Commercial fishing is big business. The complex global seafood supply chain employs nearly 60 million people in fisheries or aquaculture and produces an annual marine catch of nearly 80 million of fish destined for the global market. Despite its importance to international trade and food security, the commercial fishing industry remains shrouded in an opaque operating system. In 2018, The Stimson Center’s Environmental Security Program outlined these threats in detail in its report, Casting a Wider Net: The Security Implications of IUU Fishing.
Building on the report’s findings – and adopting six of its recommendations – Senators Roger Wicker (R-MS) and Chris Coons (D-DE) introduced the Maritime Security and Fisheries Enforcement (Maritime SAFE) Act in August of 2018, legislation to curb illegal fishing, promote a sustainable fishing economy, and prevent other types of illicit trade.
From Independent Analysis to Bipartisan Legislation
“These problems have a broad impact on American and international security. This bill is an important step towards greater transparency at all levels of the fishing industry and the seafood supply chain, including enhancing implementation of existing traceability programs and increasing surveillance and enforcement. This is essential for economic and food security and to combat the illicit networks related to IUU fishing.”– Sally Yozell, Director, Environmental Security Program
Changing the policymaking conversation
Casting a Wider Net: The Security Implications of IUU Fishing outlined how illegal, unregulated, and unreported fishing poses a threat not just to the environment but to national, regional and global security.
Senators Coons’ and Wicker’s legislation adopts six recommendations made in the report, underlining the direct impact Stimson’s research and analysis can have towards driving solutions across the policymaking process and make a difference in addressing this critical challenge. By bringing together bipartisan, multi-sector stakeholder groups, Stimson has been able to leverage its deep knowledge of the issue and on-the-ground experience in the places affected to create recommendations that have led to a legislative effort to address the challenge of IUU fishing.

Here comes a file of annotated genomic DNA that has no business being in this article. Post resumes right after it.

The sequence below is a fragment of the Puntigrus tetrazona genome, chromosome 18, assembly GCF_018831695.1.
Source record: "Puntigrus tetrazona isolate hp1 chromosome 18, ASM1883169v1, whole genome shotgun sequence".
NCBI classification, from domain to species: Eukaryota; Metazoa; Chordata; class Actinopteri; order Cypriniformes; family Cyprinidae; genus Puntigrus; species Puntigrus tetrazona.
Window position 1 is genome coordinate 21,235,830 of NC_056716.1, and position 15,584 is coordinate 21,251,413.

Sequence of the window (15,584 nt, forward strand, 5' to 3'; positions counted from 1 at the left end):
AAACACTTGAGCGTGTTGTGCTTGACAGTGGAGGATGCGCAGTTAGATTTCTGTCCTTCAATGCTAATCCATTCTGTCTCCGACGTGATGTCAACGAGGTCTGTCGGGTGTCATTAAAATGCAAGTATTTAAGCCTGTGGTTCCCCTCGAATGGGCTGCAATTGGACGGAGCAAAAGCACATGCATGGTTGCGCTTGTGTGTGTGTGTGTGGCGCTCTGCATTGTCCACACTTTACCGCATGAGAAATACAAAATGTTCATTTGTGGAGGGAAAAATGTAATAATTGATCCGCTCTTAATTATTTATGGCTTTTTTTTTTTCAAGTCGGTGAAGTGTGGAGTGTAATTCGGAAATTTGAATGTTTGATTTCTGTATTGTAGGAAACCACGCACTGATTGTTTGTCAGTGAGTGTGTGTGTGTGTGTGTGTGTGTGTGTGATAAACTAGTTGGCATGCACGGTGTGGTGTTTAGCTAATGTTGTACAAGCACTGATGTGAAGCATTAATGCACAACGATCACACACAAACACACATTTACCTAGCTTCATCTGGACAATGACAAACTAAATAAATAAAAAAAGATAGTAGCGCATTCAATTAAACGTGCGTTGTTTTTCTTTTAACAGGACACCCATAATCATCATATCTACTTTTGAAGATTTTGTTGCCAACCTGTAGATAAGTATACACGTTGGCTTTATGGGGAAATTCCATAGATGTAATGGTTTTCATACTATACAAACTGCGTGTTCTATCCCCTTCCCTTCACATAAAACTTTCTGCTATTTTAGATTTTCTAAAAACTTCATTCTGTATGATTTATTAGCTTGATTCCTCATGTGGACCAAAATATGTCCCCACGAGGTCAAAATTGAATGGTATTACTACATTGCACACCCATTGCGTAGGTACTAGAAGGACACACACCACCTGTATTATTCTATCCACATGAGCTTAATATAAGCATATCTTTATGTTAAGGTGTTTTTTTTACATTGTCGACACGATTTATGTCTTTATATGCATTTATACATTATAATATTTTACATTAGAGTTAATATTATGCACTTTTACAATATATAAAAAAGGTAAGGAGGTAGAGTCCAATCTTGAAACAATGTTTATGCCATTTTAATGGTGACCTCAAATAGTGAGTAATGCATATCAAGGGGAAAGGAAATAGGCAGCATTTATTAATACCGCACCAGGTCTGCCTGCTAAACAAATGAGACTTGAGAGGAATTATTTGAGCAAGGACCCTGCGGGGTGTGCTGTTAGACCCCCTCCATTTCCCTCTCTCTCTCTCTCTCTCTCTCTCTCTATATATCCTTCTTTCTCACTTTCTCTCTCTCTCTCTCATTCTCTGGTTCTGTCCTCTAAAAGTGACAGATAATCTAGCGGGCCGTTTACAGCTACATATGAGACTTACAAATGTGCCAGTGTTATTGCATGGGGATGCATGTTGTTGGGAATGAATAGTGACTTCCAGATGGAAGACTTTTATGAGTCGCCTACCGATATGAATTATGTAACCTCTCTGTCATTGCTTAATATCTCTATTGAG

IUU Fishing: A threat to the environment and security
The Food and Agriculture Organization of the United Nations (UNFAO) estimates that nearly 90 percent of global fisheries are either fully exploited or overexploited and depleted. Faced with decreasing stocks in traditional fishing grounds, fleets are scavenging the globe to meet growing demand, often engaging in illegal, unreported, and unregulated (IUU) fishing—a practice that generates profits of an estimated $15 and 36 billion annually. Such operations do not just pose a threat to the environment, but also a significant threat to national, regional, and global security.
Put simply, the challenges and threats posed by IUU fishing are vast — from ecological, economic, and food security to geopolitical stability, maritime piracy, trafficking in persons and other transnational organized crime.